Removing the back (seven screws are easily undone) reveals easy access to the SSD, RAM, and Wi-Fi card. There’s actually a second slot for another SSD if you want to upgrade later and save some money at checkout, and there are likewise two slots for RAM that you can add to yourself. This laptop is using one stick of 32 GB, but there are a bunch of configurations available from Lenovo if you’d like a dual-channel setup without doing the upgrade yourself.
A dual-fan cooling system is also revealed. They do a decent job of keeping the laptop cool while under load — I didn’t notice any egregious hot spots while putting it through stress tests — but there is certainly a bit of a whine when they’re cranked up.
Geekbench 4.0 benchmarks (higher is better)
|Device||CPU||Single core||Multi core|
|Lenovo ThinkPad P1||i7-8850H||4,926||18,230|
|Dell XPS 15 (9570)||i7-8750H||5,002||21,761|
|Surface Book 2 15||i7-8650U||5,036||14,237|
|Lenovo Yoga C930||i7-8550U||4,787||15,028|
|Lenovo ThinkPad T580||i7-8650U||4,920||14,636|
|HP ZBook 15u G5||i7-8650U||4,853||16,075|
|Lenovo ThinkPad T480||i5-8250U||3,940||12,559|
|Microsoft Surface Pro||i7-7660U||4,513||9,346|
|Lenovo ThinkPad X1 Carbon||i7-8650U||5,025||14,178|
|Dell XPS 13 (9370)||i7-8550U||4,681||14,816|
I was expecting a bit higher score from the multi-core test, but it’s still quite the performer. For that extra bit of specialized power, you can go with the Intel Xeon-E-2176M option with Boost clock speed up to 4.40 GHz.
Geekbench 4.0 OpenCL (higher is better)
|Lenovo ThinkPad P1||76,554|
|Lenovo Yoga C930||21,376|
|Lenovo ThinkPad T580||18,879|
|HP ZBook 15u G5 (AMD)||42,071|
|Lenovo ThinkPad T480||18,245|
|Microsoft Surface Pro||30,678|
|LG gram 15||22,334|
|Samsung Notebook 9 Pro 15||19,769|
The NVIDIA Quadro P2000 GPU here is intended to specialized use, but it still delivers a great score in the OpenCL test.
PCMark (Home Conventional 3.0)
|Lenovo ThinkPad P1||3,134|
|Lenovo Yoga C930||3,506|
|Lenovo ThinkPad T580||3,451|
|HP ZBook 15u G5||3,323|
|Lenovo ThinkPad T480||3,254|
|Microsoft Surface Pro||3,055|
|LG gram 15||3,395|
|Samsung Notebook 9 Pro 15||3,542|
The PCMark Home Conventional test measures how well the hardware in a laptop works together to accomplish usual tasks. Again the P1 didn’t quite score as high as I thought it would, but this isn’t quite the appropriate test. On the PCMark Work Conventional, it scored a 3,509.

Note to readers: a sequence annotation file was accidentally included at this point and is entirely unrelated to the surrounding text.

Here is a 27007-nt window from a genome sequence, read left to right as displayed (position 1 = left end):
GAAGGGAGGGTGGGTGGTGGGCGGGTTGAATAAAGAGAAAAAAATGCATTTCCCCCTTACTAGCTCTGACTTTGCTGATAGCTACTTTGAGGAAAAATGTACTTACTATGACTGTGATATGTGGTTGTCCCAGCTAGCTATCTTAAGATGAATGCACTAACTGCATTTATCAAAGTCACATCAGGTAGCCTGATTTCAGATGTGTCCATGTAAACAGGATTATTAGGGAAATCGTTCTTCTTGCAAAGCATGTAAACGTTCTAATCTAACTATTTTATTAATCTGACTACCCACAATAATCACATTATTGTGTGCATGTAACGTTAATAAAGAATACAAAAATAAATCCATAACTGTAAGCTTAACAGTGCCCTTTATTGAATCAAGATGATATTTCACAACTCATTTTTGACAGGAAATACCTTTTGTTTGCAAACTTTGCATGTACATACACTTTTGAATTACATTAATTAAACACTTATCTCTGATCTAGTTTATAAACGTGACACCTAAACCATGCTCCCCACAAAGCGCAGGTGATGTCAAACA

CrystalDiskMark (higher is better)
|Lenovo ThinkPad P1||3,499.3 MB/s||2,289.9 MB/s|
|Dell XPS 15 (9570)||2,700 MB/s||400 MB/s|
|Lenovo Yoga C930||2,596.8 MB/s||806.2 MB/s|
|Lenovo ThinkPad T580||1,743.7 MB/s||1,683.2 MB/s|
|HP ZBook 15u G5||3,448.0 MB/s||1,566.4 MB/s|
|Lenovo ThinkPad T480||1,738.1 MB/s||1,174.9 MB/s|
|Microsoft Surface Pro||1,284 MB/s||963 MB/s|
|LG gram 15||554.1 MB/s||449.6 MB/s|
|Samsung Notebook 9 Pro 15||549.9 MB/s||519.3 MB/s|
The Samsung PM981 2 TB SSD included here offers outstanding speeds, and there’s even room to add a second SSD if this one doesn’t cut it.
Lenovo ThinkPad P1 review conclusion
Compared to some other mobile workstations in the same arena, the ThinkPad P1 has a lot to offer and has a price that remains competitive (if high). You can get specialized hardware and a ton of ISV certifications, the 4K touch display is absolutely gorgeous, there are a bunch of ports, including two Thunderbolt 3, and it’s all wrapped up in a classic ThinkPad chassis that remains relatively light and comes with the standard durability perks.
The battery won’t last through a full workday — at least with the 4K model — and the fan has a bit of a whine to it, but if you need this type of laptop on a daily basis, it should prove to be well worth the cost.
Who is this laptop for?
This is a specialized laptop not for the casual user, even if you need something for gaming. Xeon CPU, Quadro GPU, and ECC RAM options are priced for Enterprise, and that’s where this laptop belongs. If you need something that can handle data-intensive rendering associated with design software, this will certainly fill that role.
A specialized workhorse with ThinkPad style.
The P1 brings ThinkPad build quality, easy upgrades, and powerful hardware to the table. The 4K display is outstanding, there are lots of ports, and the keyboard and touchpad are on the mark. It costs quite a bit in relativity to standard Ultrabooks, but the specialized hardware inside is key for certain industries.